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Health care workers gave their employers a "wake-up call" in a recent survey of employee attitudes, as they revealed that work stress has diminished their commitment to their employers and their careers.
About one in five respondents said they don’t intend to stay at their current jobs for the next several years. One-third said they would leave for a slight increase in pay.
As an industry, health care scored lower than the national average for all employers in every major category of the Healthcare @Work survey,1 conducted by The Loyalty Institute of Aon Consulting in Miami and sponsored by the American Society for Healthcare Human Resources Administration in Chicago, a membership organization of the American Hospital Association (AHA).
The survey results were presented at the American Occupational Health Conference in Chicago in April, a conference of the Atlanta-based American Association of Occupational Health Nurses (AAOHN).
The work force shortage is both a cause and an effect of the discontent shown on the survey, notes Erin H. Wilkins, senior consultant and director of the Healthcare @Work study. The health care work force has endured downsizing and restructuring, as well as the impact of declining enrollment in nursing programs. The average age of nurses is rising nationwide as fewer young recruits enter the field.
"Doing more with less obviously places a greater amount of stress on employees in health care than in other industries," she says.
"The impact to the organization of the extreme stress is a less-committed work force, a less-productive work force," Wilkins says. "If people are so stressed out on a daily basis, they are going to be tired at work, sick, or they’re going to leave."
Aon surveyed 3,433 health care employees in 2001 to determine their views on workplace practices and their commitment to their organizations. Concerns were greatest in the area of stress and workload. Some 56% of respondents said their employer didn’t meet their expectations for creating a stress-free environment or providing an adequate staff load.
Those results add to growing evidence of problems in the health care work force. More than one in seven hospitals reported a severe shortage of nurses — RN vacancies of more than 20% — in a study conducted by First Consulting Group of Long Beach, CA, for the AHA and other health care organizations.2
"I think it’s very important for organizations to take a step back and look at themselves," Wilkins says. "Other than money, what can we do to attract and motivate and retain the work force we need to be successful?"
From its data, Aon creates a "Performance Pyramid," with safety and security at the bottom and work-life harmony at the top. The bottom level needs must be met before highest-level needs can be fully addressed, Wilkins says. Work/life harmony actually scored well, largely because health care workers reported a sense of teamwork. Some 83% of respondents said the willingness of their co-workers to help each other in times of high workload met or exceeded their expectations.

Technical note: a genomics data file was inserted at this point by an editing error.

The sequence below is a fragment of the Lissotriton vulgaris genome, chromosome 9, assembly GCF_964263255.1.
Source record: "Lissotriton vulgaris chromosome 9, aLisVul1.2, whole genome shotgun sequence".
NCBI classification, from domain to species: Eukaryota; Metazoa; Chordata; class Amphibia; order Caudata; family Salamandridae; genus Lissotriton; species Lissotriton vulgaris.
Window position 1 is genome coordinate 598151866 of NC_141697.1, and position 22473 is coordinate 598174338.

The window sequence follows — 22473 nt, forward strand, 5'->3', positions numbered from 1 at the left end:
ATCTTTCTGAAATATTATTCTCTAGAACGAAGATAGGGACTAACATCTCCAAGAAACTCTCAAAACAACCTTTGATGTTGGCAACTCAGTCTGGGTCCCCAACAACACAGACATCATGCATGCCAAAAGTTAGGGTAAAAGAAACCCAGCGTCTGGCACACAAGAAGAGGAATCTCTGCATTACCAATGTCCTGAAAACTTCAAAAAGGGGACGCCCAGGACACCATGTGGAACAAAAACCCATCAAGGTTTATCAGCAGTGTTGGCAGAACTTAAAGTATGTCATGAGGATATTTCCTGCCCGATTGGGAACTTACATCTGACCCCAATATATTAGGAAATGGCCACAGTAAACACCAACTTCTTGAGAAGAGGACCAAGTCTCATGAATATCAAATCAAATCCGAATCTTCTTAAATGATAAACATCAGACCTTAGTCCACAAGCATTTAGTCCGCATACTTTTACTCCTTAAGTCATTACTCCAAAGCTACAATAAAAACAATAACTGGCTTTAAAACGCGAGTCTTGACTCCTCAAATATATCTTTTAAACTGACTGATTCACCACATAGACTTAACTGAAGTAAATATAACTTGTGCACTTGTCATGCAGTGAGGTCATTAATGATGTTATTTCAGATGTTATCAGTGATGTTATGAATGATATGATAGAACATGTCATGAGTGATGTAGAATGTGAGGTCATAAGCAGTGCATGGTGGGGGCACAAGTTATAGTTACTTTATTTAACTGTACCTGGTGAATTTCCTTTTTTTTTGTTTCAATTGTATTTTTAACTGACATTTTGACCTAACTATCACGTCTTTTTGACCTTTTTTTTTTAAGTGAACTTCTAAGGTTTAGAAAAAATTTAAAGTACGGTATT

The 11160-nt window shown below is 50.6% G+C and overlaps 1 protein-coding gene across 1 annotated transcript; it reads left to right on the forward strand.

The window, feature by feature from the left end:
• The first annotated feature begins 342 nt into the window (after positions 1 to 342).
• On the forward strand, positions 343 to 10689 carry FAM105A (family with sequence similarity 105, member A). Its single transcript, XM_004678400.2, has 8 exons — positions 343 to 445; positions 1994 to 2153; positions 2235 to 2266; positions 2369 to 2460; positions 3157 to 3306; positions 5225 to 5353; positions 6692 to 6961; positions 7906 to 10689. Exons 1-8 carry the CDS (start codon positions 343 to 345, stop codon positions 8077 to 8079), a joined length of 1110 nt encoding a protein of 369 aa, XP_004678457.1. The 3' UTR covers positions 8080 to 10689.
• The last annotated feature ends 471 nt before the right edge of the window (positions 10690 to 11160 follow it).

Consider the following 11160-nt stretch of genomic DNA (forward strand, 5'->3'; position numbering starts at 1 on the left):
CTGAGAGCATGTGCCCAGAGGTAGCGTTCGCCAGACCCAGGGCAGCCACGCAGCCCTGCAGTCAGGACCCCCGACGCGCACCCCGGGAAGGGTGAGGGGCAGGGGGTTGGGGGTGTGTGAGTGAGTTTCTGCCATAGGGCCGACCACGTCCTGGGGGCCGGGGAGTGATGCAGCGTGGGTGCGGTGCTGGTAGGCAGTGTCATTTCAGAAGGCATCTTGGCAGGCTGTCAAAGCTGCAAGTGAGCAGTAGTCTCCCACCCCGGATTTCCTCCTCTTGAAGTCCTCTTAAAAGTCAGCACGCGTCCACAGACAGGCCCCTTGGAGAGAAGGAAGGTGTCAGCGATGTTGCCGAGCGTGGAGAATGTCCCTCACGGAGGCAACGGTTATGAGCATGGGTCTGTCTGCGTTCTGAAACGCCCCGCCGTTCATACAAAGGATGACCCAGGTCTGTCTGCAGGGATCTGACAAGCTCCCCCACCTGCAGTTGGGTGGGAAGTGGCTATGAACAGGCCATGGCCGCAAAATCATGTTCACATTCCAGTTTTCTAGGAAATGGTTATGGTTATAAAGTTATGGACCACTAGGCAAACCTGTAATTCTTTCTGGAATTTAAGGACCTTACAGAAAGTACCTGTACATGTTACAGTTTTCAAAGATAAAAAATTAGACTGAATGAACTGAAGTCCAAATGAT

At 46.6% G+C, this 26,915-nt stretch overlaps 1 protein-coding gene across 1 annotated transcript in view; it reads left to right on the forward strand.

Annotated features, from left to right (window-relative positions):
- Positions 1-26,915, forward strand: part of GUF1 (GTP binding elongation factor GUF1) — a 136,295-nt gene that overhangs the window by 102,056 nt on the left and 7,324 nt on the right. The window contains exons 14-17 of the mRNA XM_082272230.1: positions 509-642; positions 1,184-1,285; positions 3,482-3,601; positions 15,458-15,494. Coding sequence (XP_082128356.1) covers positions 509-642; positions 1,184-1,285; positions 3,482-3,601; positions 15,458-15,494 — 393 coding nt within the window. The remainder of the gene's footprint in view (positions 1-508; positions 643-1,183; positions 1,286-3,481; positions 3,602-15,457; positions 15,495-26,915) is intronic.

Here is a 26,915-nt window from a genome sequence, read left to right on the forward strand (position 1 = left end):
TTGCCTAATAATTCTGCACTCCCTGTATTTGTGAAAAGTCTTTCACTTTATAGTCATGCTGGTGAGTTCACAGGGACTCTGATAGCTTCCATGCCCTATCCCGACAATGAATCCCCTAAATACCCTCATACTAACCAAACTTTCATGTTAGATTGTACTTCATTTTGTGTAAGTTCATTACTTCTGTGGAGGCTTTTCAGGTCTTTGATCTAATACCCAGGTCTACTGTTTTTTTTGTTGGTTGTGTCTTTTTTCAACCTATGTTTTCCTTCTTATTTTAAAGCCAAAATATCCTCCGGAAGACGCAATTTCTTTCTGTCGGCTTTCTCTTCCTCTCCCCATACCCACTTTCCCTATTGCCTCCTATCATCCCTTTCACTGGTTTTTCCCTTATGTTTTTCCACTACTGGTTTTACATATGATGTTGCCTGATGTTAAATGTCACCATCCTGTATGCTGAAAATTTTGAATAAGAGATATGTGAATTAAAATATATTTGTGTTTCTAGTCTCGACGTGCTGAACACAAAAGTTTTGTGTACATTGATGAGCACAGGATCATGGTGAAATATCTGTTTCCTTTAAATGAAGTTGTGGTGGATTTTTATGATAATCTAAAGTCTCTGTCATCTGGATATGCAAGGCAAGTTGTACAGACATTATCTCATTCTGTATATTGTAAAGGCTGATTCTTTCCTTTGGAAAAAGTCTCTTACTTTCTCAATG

However, 43% of health care workers said their employers failed to meet their expectations for safety and security. Those concerns focus more on psychological issues than physical safety, Wilkins says. For example, 35% of RNs and technical employees said they believe their organization was not doing enough to create an environment "free from fear, intimidation, or harassment."
That includes feelings employees may have about how they are treated by patients, as well as management, physicians, and co-workers, Wilkins notes.
What can employee health professionals do to help employees relieve stress and to improve their work environment?
Employee health professionals detect physical symptoms of stress and can discuss health and productivity issues with human resources managers, says Deborah V. DiBenedetto, MBA, RN, COHN-S/CM, ABDA, an occupational health consultant based in Yonkers, NY, and president of the AAOHN. "People will show up for blood pressure checks, headaches, minor complaints, without ever addressing the real issues. It’s a missed opportunity," she says.
Employee assistance programs can offer support for stressed-out employees, adds MaryAnn Gruden, MSN, CRNP, NP-C, COHN-S/CM, employee health nurse practitioner with Western Pennsylvania Hospital in Pittsburgh. "Employee health can be an advocate for the employee. We can direct them to get some help, whether their stress is work-based or home-based."
Employee health professionals also should look for signs that work stress is contributing to injuries, notes Gruden, who is also executive president of the Association of Occupational Health Profes-sionals in Healthcare. "Where are their injuries occurring? Are they occurring on a shift where employees have worked 12 hours or have been required to work overtime? Certainly, you want to look at the root cause [of injuries], but you also have to look at other factors." Understanding the link between stress, workload, and injuries may help convince administration to address staffing issues, she notes.
Hospitals that respond to these common concerns may benefit in recruitment and retention, Wilkins says.
"I’m not surprised either that there’s decreased commitment to the employer [among a significant number of health care workers]," Gruden says. "People are looking for someplace where it’s better."
1. Aon Consulting. Healthcare @Work: Aon Consulting Workforce Commitment Report 2001. Miami; 2001. Web site: www.aon.com.
2. First Consulting Group. The Healthcare Workforce Shortage and Its Implications for America’s Hospitals. Long Beach, CA; 2001. Web site: http://www.aha.org/workforce/resources/Content/FcgWorkforceReport.pdf.